STARRED REVIEW
June 09, 2015

Friendship tested by a little misunderstanding

By Liz Rosenberg, illustrated by Matthew Myers
Review by

Nearly every person, no matter what age, has experienced the sting of knowing a friend said something behind her back. And all of us know what it’s like to misunderstand something and let a situation get out of hand. This is the drama at the heart of Liz Rosenberg’s What James Said, where one elementary-age girl tells readers how she refuses to talk to her friend James. “We are in a fight,” she declares. Word has gotten around, you see, that James said that he thinks our narrator thinks she is perfect.

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Nearly every person, no matter what age, has experienced the sting of knowing a friend said something behind her back. And all of us know what it’s like to misunderstand something and let a situation get out of hand. This is the drama at the heart of Liz Rosenberg’s What James Said, where one elementary-age girl tells readers how she refuses to talk to her friend James. “We are in a fight,” she declares. Word has gotten around, you see, that James said that he thinks our narrator thinks she is perfect.

This is hurtful to the girl, and she lays out the reasons she is, in fact, not perfect. Her hair is plain brown, and she’s not very good at spelling—to name but two things. She’s good at art, however, and one of her pieces has been chosen as “Best of Show” in art class at school. And while she does her best to ignore James all throughout the story, readers will notice his confusion and his stubborn attempts to convince her to talk to him. “Are you feeling okay?” he eventually asks her. When the misunderstanding is revealed—he thinks her art piece is “perfect,” and the girls’ friends clearly misunderstood James and started an impressive game of Gossip—readers breathe a sigh of relief.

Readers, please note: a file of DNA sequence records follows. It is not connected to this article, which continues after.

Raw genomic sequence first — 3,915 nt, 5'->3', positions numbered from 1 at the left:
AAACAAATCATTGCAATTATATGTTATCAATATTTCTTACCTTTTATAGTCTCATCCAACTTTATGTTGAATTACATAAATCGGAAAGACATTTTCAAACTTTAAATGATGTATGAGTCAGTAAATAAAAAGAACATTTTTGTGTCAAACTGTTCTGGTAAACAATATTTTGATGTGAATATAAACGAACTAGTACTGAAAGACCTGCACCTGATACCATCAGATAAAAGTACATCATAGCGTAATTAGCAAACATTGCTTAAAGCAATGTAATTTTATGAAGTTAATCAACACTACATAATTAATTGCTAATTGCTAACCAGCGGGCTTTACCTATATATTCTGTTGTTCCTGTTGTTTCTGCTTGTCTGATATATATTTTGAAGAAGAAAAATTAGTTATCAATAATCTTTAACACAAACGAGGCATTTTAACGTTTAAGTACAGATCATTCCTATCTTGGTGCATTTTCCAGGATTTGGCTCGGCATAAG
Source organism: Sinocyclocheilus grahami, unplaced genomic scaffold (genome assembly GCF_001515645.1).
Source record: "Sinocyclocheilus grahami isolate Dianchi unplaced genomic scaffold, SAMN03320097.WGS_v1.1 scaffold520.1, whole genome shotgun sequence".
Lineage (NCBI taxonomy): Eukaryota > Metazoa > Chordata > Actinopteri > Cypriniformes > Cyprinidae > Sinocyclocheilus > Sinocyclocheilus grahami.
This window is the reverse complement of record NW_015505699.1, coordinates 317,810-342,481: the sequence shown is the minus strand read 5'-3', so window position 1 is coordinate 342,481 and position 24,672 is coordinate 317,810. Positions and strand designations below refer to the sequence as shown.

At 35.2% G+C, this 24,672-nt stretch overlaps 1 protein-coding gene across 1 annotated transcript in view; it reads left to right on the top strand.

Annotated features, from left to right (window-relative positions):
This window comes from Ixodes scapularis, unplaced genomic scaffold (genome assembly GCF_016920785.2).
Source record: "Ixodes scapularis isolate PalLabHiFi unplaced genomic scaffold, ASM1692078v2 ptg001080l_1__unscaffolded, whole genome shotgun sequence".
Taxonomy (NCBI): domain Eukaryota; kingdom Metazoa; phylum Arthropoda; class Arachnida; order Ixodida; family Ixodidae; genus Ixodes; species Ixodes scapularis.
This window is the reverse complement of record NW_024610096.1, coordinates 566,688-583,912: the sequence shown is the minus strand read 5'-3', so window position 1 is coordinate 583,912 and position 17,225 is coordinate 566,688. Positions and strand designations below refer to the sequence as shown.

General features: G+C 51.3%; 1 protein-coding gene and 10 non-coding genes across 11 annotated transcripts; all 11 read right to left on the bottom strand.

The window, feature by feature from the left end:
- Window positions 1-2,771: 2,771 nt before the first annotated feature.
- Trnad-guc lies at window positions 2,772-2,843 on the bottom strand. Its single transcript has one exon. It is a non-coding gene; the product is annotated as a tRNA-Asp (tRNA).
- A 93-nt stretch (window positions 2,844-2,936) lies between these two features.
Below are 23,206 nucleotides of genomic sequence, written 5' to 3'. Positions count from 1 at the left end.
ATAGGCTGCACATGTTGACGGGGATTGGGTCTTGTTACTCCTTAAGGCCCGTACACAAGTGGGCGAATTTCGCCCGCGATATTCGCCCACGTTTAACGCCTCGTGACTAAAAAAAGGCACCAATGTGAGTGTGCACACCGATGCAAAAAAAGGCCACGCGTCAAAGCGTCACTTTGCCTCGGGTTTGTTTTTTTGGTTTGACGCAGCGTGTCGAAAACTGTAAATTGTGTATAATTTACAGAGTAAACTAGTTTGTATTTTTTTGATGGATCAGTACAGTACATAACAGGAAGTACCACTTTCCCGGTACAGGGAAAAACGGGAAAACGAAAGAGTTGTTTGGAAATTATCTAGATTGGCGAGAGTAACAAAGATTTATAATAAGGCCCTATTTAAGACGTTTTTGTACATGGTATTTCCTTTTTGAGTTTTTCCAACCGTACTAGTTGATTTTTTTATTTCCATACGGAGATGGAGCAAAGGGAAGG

Rosenberg’s elegant text channels the way children this age think and feel, and Matt Myers’ uncluttered artwork, in clever ways, lets the girl and James have all the focus. When other children are part of a spread, Myers often outlines only their bodies in muted and thickly lined watercolors. And for several highly emotional scenes, he covers the moment with watercolor splashes: When the girl hears the unfounded gossip, her hands cover her eyes and she’s covered in pink splashes of watercolor paints. Myers’ use of these paint splashes to communicate the strong emotions of the story really works.

It’s an honest exploration of best-friend dynamics. Spread the word: This one is not to be missed.

 

Julie Danielson features authors and illustrators at Seven Impossible Things Before Breakfast, a children’s literature blog.

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What James Said

What James Said

By Liz Rosenberg, illustrated by Matthew Myers
Roaring Brook
ISBN 9781596439085

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